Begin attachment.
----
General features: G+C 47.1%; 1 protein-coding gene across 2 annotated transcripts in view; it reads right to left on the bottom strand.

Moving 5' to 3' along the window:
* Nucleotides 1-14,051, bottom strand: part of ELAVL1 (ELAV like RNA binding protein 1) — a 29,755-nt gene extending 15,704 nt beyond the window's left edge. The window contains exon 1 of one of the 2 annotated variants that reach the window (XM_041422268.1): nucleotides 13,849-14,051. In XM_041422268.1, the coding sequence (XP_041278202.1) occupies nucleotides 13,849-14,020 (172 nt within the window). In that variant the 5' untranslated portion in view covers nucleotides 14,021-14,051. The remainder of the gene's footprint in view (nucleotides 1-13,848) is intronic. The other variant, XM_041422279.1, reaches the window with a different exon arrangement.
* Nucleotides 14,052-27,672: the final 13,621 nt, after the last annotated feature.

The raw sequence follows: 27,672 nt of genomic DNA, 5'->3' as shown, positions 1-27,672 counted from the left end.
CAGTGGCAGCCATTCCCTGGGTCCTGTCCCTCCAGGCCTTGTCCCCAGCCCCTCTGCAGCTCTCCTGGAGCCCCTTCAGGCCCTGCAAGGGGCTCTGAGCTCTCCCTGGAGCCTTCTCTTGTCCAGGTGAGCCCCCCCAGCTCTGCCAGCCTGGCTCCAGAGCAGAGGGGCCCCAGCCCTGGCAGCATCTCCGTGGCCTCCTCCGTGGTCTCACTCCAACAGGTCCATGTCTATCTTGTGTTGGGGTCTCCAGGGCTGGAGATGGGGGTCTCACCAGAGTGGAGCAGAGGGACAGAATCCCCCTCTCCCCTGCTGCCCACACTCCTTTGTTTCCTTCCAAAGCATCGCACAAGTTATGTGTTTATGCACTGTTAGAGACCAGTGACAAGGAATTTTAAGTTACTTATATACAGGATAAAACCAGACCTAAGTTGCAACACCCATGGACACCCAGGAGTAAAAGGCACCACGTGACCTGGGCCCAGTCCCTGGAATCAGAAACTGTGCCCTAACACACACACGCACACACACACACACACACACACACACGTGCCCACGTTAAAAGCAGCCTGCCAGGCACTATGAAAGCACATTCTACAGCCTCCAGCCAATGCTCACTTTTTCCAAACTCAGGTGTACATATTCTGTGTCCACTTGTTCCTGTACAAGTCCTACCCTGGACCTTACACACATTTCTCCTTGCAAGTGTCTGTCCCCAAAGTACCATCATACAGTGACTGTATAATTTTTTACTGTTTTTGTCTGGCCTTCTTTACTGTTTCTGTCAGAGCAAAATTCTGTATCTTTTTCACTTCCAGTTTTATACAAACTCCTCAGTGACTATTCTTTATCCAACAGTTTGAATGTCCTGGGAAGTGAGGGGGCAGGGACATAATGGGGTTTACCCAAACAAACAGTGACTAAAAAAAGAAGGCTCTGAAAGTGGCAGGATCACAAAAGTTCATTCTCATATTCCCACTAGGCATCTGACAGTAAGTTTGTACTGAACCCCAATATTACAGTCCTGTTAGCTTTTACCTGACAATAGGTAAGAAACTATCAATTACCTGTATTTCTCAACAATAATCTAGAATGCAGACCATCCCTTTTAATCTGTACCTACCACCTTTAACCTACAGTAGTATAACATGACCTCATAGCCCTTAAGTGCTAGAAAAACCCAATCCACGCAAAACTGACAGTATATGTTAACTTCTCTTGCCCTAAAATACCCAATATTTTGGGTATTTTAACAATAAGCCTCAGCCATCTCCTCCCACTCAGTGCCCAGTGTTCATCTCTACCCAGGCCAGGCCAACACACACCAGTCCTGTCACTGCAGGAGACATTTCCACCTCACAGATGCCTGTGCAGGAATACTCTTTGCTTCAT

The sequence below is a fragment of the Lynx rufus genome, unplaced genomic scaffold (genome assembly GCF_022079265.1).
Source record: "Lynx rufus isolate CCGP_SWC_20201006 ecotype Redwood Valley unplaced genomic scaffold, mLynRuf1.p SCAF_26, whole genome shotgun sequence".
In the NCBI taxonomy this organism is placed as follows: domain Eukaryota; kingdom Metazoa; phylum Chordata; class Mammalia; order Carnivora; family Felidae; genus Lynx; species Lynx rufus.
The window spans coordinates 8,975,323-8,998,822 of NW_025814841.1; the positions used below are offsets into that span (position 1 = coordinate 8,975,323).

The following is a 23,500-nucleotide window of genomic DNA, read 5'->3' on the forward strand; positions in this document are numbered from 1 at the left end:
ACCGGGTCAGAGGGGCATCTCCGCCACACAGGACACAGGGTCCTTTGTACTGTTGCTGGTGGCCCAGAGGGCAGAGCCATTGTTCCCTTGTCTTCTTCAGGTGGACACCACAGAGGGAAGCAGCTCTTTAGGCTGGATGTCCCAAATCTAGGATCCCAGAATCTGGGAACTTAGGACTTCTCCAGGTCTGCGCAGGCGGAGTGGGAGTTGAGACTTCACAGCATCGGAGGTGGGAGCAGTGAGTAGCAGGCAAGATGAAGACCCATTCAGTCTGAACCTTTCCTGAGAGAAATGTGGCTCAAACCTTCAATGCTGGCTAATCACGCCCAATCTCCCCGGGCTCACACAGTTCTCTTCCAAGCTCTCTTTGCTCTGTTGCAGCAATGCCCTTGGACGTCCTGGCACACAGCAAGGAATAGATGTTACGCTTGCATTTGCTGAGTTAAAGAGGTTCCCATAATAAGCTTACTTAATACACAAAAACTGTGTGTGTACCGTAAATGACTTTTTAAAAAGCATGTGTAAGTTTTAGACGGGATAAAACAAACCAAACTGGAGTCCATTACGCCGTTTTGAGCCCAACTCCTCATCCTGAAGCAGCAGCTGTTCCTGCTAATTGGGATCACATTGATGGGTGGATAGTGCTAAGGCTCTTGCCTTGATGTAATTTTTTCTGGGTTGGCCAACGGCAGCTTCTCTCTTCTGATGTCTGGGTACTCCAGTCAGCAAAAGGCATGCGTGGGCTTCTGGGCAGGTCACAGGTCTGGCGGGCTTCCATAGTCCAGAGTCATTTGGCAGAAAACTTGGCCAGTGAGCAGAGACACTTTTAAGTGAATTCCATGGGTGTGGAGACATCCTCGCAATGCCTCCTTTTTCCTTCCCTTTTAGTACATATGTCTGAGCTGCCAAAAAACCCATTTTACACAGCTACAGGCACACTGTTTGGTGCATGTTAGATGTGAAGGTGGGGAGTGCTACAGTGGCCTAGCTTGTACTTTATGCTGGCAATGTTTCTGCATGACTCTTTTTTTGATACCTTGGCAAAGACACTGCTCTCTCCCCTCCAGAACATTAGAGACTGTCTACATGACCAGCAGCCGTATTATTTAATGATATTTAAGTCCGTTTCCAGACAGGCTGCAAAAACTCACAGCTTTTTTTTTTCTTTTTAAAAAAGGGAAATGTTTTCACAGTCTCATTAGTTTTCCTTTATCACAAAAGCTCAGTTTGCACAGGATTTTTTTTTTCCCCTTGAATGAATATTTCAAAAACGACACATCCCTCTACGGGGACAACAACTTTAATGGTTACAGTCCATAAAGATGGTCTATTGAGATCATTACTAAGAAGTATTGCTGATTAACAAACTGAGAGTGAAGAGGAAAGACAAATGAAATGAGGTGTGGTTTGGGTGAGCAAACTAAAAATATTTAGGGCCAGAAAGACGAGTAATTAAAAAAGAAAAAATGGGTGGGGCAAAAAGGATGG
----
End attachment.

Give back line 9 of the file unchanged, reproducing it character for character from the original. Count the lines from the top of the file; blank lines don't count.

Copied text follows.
In the NCBI taxonomy this organism is placed as follows: domain Eukaryota; kingdom Metazoa; phylum Chordata; class Mammalia; order Carnivora; family Felidae; genus Lynx; species Lynx rufus.